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November 27, 2018 Fiction

Tell Me How You Really Feel

Claire Hopple

Tell Me How You Really Feel photo

CALL ME BACK, the wall of the defaced bathroom stall said, which had to be important, or wanted to be important, Mallory wasn’t sure. No phone number accompanied the demand. She was in a bar on East Carson. Uncle Errol was still alive.

The stall’s message reminded Mallory of her cousin Joe’s voicemail inviting her to a party. The whole family got his exuberant voicemails, coagulated with mumbles and sudden increases in volume. These voicemails mentioned a party. They always did. 

She had just talked to Aunt Nancy about it earlier and somehow still forgot in the between hours. Aunt Nancy said she was bringing yams. Aunt Nan was the only person Mallory knew who called sweet potatoes “yams.” 

Mallory was already thinking about moving away at this point and now the walls were demanding things from her. She wouldn't actually go through with it until much later since she never made decisions, only reacted to things that happened.

 

Joe lived in one of the many places that passed for a suburb beyond the rivers and hills of the city. This was the suburb very much like the suburb fifteen minutes away that unfurled from the woods and clearings and bludgeoned auto body shops.

Somewhat disenchanted with his parties, due mostly to their frequency, Mallory admitted they had never been very effortless to navigate, even in their prime.

Joe wore Transitions lenses and kept his ringer at full volume.

When she arrived, he was pacing beside a card table covered with a tablecloth. 

“I can’t feel my left arm. It’s numb. That’s not good,” he said. “Oh, now it’s back.” He walked away.

When he returned, the room had started to populate with relatives and a few neighbors. His wine glass was filled to the very top and the corners of his mouth were marked with one tiny red triangle on each side.

“Tonight, I will be revealing everyone’s secrets,” he said rather quietly to no one.

He watched over everyone’s loitering, triumphant. Then, only about twenty minutes later, he seemed eager for them all to leave.

Really, Joe wished not only to be suddenly rid of these people but that the heavy curtains in front of his living room windows would hide a single person behind them. That someone would want to lurk in waiting for him. To be that desperate to ensnare him, even if for dubious pursuits.

Mallory ended up talking to her mom most of the time, who everyone else called Bootsie. A neighbor sidled up, warning them not to go out in the yard. Joe had just aerated it or treated it in some way, and it was fragile, the neighbor wasn’t really sure. But she was sure he was getting exceedingly angry when people came close to approaching it.

A froth of surrogate embarrassment rose up in Mallory that she hadn’t planned on dealing with. 

“I hate…” she looked around the room, “...those table legs. They’re too spindly.”

She actually might have liked them, went back and forth about them, but just needed to complain.

She went into the bathroom, caressing one of the spurned table legs as she passed.

 

Oh yes, their grandmother was there too. She was smarter than all of them. This disappointed her initially since she wrongly assumed generations would progress. But she was so old that she just laughed at them now and wished them luck with the rest of their lives. At least she wouldn’t have to see what might be the worst of it.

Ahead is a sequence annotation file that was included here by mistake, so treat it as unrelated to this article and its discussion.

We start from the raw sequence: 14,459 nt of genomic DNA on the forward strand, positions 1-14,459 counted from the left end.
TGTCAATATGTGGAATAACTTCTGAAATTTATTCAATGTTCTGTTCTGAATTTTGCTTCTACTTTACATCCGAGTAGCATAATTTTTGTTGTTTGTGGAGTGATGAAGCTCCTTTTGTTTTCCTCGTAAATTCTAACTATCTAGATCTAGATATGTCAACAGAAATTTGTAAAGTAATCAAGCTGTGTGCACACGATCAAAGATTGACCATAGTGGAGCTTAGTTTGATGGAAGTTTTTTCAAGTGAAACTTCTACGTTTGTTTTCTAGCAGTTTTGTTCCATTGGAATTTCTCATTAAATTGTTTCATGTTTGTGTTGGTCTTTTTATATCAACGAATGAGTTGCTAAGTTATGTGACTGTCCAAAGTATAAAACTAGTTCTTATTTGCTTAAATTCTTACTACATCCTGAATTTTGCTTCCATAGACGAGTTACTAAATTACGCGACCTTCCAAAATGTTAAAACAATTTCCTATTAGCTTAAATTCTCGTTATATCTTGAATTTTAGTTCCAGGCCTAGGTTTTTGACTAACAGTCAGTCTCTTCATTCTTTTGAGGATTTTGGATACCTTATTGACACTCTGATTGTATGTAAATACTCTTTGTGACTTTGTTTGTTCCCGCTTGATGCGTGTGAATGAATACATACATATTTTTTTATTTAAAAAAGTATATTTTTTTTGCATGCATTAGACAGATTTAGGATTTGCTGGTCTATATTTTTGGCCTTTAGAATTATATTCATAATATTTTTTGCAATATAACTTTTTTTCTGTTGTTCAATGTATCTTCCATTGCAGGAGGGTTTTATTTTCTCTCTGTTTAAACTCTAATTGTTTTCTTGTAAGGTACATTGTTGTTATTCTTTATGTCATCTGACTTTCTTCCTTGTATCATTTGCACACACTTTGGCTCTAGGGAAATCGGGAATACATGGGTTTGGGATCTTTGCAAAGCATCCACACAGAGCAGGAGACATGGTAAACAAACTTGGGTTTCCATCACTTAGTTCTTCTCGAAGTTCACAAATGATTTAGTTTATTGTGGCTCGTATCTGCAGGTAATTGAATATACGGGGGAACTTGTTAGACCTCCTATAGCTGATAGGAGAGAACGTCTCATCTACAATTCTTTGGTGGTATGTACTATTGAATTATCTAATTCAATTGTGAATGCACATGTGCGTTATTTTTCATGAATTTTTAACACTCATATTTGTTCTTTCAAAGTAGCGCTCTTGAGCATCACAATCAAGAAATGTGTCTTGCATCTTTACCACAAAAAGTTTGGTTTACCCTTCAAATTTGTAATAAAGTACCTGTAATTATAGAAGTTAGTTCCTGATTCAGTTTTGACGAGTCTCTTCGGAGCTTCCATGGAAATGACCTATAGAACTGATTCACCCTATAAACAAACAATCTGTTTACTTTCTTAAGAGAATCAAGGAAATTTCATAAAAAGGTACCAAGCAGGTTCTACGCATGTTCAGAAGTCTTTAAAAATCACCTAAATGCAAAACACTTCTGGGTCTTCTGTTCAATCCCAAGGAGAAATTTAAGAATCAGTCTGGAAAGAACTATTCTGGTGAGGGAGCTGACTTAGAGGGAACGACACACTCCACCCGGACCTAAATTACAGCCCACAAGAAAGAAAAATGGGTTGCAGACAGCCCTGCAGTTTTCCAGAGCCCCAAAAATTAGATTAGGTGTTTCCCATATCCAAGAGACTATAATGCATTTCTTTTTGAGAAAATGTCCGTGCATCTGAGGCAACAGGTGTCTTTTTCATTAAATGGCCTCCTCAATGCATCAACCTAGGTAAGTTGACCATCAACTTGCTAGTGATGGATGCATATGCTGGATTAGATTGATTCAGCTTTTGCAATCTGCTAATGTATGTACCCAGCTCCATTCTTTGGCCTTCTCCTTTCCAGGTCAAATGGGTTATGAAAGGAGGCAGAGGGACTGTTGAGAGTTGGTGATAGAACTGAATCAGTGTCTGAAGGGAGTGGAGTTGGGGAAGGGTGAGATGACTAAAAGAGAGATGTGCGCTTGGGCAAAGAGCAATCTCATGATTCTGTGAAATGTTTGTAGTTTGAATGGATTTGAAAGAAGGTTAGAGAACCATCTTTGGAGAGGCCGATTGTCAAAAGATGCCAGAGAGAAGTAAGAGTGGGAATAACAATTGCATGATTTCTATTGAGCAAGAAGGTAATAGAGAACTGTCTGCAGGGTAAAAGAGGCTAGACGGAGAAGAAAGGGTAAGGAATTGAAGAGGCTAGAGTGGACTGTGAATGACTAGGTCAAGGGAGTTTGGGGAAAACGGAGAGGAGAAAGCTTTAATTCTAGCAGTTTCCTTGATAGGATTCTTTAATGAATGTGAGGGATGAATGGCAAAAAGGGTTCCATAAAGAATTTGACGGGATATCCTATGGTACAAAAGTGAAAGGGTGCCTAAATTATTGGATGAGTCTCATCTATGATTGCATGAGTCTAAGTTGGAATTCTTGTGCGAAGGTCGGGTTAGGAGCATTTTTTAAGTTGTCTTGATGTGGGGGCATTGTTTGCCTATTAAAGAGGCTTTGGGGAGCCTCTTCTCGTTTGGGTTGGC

Grandma June didn’t want to use the walker one of them had given her. It stayed at home in the closet. She was perfectly comfortable being old, had been waiting a long time to get to this point, so it wasn’t about that. It just seemed to her like no one cared enough to update them. For years, all those old folks shuffling around with split tennis balls on the ends of their walkers. Like haven’t they figured out how to do this right yet? But she let whoever think whatever they wanted to think.

Joe was slouched beside Grandma June on the couch. He picked up some wadded cocktail napkins from the coffee table and tossed them over his shoulder without looking.

“It’s okay to throw trash behind your own couch. It’s yours to do what you want with,” he said, then scanned the room to see who had noticed.

 

 

In the bathroom, Mallory stared at the birthmark below her right eye. Birthmarks are really just the visible manifestation of being born with a human nature, she thought. 

She wandered into Joe’s office and unearthed a book called The Orient from the shelves.

As a constantly disoriented person, this seemed like a good place to learn about.

The author’s last name was Sleeper, which made her think about all the last names formed from professions. Smith, Wheeler, Hunter. There were more. The bar could be set pleasantly low for someone with the last name of Sleeper.

She put the book down.

“You know what you’re really doing. You’re making your way out of here,” she said aloud.

There was this event she could go to out near the Slopes, some performance art thing a friend had invited her to on Facebook. At the time, she didn’t know this event wouldn’t last long. That it would literally be a large man walking onstage with cymbals the size of Thanksgiving platters, holding them about a foot apart, waiting approximately thirty seconds, then walking offstage. The cymbals were maybe supposed to be symbols, she would think later.

“A Megabus driver is greater than a regular bus driver. It’s simple math,” Uncle Errol explained to a stranger in the hallway as Mallory slinked through.

The dog whimper of the door hinge and it was done. 

She left feeling corn-shucked and echoey inside as kids turned cartwheels of destruction in the yard behind her.
 

image: Tara Wray


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